Walmart shares are down. Bad Guidance Stronger Earnings, Dividend Increases

Walmart shares fell in Tuesday trading after the world’s largest retailer disappointed after guidance for fiscal 2024.

Walmart (ticker: WMT ) posted fourth-quarter adjusted earnings of $1.71 per share, topping estimates of $1.52. Revenue was $164 billion, up from $159.7 billion, according to FactSet.

US same-store sales, an industry metric tracking revenue at stores open more than a year, rose 8.3%, beating forecasts for a 4.9% increase.

Walmart said its board increased its annual cash dividend to $2.28 per share, and 57 cents per share on a quarterly basis, up from $2.24 on a year-over-year basis, and 56 cents on a quarterly basis.

Despite the fourth-quarter beat and higher dividend, Walmart’s shares are about 1.3% lower in Tuesday trading. For fiscal 2024, Walmart forecasts adjusted earnings of $5.90 to $6.05 per share, according to FactSet. The company said net sales will grow 2.5% to 3%.

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“Although supply-chain issues have largely eased, prices are still high and there is considerable pressure on consumers,” Chief Financial Officer John David Rainey said on a call with investors. “Our guidance reflects a cautious outlook on the macro environment,” he added.

Some of the factors weighing on next year’s earnings include higher tax rates and interest expenses. Because of an inventory accounting practice known as “last in, first out,” or LIFO, Walmart sees operating income decrease by 1%. as Baron’s As mentioned earlier, in an inflationary environment, recently purchased, high-cost items will hit profits.

First quarter guidance was also muted. The company said earnings per share would be between $1.25 and $1.30, compared with analysts’ expectations of $1.37. LIFO will be an issue in the first quarter as well. Walmart forecast that operating income would decline by 2.34 percentage points, or 3 cents per share, due to the accounting method.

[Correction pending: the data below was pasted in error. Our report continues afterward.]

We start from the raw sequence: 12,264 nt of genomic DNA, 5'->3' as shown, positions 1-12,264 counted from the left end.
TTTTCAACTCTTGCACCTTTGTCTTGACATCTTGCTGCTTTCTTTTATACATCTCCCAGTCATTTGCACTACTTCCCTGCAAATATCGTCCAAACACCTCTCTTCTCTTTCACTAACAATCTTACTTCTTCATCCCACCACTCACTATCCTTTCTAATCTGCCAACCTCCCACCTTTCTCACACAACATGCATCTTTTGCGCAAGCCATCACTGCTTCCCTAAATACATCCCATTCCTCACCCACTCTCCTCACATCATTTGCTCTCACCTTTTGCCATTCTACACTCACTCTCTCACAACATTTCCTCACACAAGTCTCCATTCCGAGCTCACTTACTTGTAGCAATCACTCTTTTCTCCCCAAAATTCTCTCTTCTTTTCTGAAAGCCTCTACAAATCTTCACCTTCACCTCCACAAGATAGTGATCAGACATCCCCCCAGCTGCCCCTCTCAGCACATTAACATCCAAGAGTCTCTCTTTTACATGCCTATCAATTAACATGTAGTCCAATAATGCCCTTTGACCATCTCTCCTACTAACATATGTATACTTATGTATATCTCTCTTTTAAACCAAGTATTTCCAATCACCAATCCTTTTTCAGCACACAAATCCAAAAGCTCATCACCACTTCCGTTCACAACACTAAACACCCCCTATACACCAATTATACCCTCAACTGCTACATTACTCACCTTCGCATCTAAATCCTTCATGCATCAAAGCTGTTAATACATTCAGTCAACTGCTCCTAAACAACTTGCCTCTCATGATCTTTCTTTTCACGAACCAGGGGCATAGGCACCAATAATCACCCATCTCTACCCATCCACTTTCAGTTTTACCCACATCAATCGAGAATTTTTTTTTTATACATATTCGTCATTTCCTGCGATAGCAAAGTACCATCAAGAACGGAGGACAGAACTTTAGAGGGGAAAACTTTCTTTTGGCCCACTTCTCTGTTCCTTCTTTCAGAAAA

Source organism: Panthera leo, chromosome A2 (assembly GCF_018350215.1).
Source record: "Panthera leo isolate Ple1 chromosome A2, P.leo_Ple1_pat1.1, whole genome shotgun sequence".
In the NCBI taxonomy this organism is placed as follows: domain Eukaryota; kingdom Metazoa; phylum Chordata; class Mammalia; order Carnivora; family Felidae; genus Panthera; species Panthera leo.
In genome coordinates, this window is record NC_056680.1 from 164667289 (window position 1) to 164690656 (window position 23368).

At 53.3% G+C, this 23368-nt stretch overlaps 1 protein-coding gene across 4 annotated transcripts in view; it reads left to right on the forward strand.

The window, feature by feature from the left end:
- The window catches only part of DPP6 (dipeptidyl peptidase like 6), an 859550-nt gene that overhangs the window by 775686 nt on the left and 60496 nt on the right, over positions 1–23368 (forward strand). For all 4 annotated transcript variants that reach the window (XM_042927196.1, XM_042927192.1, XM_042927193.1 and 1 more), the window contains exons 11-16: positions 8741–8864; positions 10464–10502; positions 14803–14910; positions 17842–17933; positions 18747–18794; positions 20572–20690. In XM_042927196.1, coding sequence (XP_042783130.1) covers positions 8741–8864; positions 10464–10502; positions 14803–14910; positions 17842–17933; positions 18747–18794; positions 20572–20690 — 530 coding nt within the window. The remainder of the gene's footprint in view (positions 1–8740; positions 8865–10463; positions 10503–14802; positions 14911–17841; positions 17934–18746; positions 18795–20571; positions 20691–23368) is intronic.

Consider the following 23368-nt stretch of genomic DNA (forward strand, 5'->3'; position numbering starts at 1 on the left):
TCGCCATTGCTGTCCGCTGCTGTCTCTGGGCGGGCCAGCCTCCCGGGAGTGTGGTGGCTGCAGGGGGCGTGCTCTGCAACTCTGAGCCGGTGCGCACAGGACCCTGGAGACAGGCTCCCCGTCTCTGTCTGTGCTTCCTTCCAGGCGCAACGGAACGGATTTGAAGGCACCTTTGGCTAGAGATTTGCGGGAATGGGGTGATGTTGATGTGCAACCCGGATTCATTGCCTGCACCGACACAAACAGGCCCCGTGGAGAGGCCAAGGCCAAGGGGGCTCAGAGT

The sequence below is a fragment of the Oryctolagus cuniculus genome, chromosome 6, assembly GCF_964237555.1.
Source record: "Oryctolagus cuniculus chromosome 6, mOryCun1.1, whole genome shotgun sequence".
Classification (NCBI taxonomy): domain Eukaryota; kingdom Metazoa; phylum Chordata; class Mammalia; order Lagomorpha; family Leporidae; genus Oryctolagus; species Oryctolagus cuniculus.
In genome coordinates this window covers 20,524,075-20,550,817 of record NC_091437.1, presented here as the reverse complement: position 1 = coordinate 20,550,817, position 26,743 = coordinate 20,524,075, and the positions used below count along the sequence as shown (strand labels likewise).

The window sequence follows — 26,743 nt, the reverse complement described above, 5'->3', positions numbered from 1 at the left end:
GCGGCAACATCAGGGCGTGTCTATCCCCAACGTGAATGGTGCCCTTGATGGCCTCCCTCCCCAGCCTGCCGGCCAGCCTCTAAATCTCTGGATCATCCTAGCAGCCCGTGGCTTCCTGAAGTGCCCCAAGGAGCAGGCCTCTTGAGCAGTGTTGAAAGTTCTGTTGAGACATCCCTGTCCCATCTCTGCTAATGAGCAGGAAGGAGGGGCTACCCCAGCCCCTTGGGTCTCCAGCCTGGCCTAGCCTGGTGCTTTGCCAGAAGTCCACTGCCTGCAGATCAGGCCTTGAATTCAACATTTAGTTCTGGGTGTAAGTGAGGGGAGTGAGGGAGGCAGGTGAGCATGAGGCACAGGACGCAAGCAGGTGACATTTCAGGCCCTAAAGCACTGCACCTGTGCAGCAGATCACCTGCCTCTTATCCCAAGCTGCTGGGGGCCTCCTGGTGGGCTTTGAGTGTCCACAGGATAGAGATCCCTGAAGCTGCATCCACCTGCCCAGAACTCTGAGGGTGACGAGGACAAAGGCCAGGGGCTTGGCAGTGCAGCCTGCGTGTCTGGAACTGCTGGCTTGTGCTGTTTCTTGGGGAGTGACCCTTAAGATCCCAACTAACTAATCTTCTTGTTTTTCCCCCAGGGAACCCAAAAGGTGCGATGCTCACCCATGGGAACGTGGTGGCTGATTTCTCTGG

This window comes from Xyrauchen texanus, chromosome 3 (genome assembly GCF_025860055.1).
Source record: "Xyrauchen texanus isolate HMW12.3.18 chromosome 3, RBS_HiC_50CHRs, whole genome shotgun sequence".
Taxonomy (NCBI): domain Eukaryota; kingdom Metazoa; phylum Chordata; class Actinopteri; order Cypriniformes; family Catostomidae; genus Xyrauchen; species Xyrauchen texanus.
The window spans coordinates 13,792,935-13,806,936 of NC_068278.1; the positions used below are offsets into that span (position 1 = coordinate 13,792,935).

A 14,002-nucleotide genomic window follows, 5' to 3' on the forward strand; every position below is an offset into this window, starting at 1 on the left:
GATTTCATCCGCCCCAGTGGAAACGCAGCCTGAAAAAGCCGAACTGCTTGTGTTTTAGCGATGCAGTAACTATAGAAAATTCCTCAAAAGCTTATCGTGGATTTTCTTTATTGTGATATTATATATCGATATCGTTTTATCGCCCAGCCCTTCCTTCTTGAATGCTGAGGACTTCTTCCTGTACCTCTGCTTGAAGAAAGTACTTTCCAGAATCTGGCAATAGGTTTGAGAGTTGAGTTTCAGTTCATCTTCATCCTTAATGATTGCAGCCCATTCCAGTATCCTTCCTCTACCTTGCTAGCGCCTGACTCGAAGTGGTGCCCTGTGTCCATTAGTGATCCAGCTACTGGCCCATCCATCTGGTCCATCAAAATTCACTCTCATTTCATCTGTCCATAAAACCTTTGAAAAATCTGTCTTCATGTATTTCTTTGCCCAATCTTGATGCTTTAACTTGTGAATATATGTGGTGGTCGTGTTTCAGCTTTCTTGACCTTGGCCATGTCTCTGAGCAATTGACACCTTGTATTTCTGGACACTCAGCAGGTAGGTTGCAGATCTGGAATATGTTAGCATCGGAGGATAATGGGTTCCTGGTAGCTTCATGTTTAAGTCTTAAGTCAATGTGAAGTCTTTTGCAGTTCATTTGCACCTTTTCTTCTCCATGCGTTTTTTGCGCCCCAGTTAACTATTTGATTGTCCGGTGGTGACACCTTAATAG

“Some of this may be because the relatively new CFO wants to set a lower bar, which we suggested would happen in our earnings preview,” DA Davidson analyst Michael Baker wrote in a research note. “But as WMT has already announced increases in their pay structure, we believe some cost pressures, including wage pressures, may be a cause for concern.” He rates Walmart stock a Buy with a $172.99 price target.

In early January, Walmart said it would raise starting wages for U.S. associates to $14 an hour, up from $12, bringing the average wage to more than $17.50 an hour.

Rainey said on Tuesday that a silver lining is that Walmart is seeing gross margins grow this year, even if it doesn’t return to fiscal 2022 levels. Margins will benefit from lower supply-chain costs and more balanced inventory levels. For example, fourth-quarter margins fell by 0.83 percentage points, compared to a contraction of 0.89 in the third quarter.

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Another positive was the growth seen at Sam’s Club, with comparable-store sales up 12.2% year over year and 22.6% on a two-year basis. Membership revenue rose 7.1%, with members reaching an all-time high. Earlier this year, Walmart said it would open 30 new Sam’s Clubs across the U.S. in response to strong growth trends.

It’s no surprise that Walmart’s fourth-quarter earnings were a hit, given the company’s strong year. Total revenue rose 6.7% to $611.3 billion in fiscal 2023, which ended Jan. 27. Same-store sales grew 6.6%, while the company posted adjusted earnings per share of $6.29. Analysts had forecast sales of $606.6 billion and earnings per share of $6.09.

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Write to Sabrina Escobar at [email protected]

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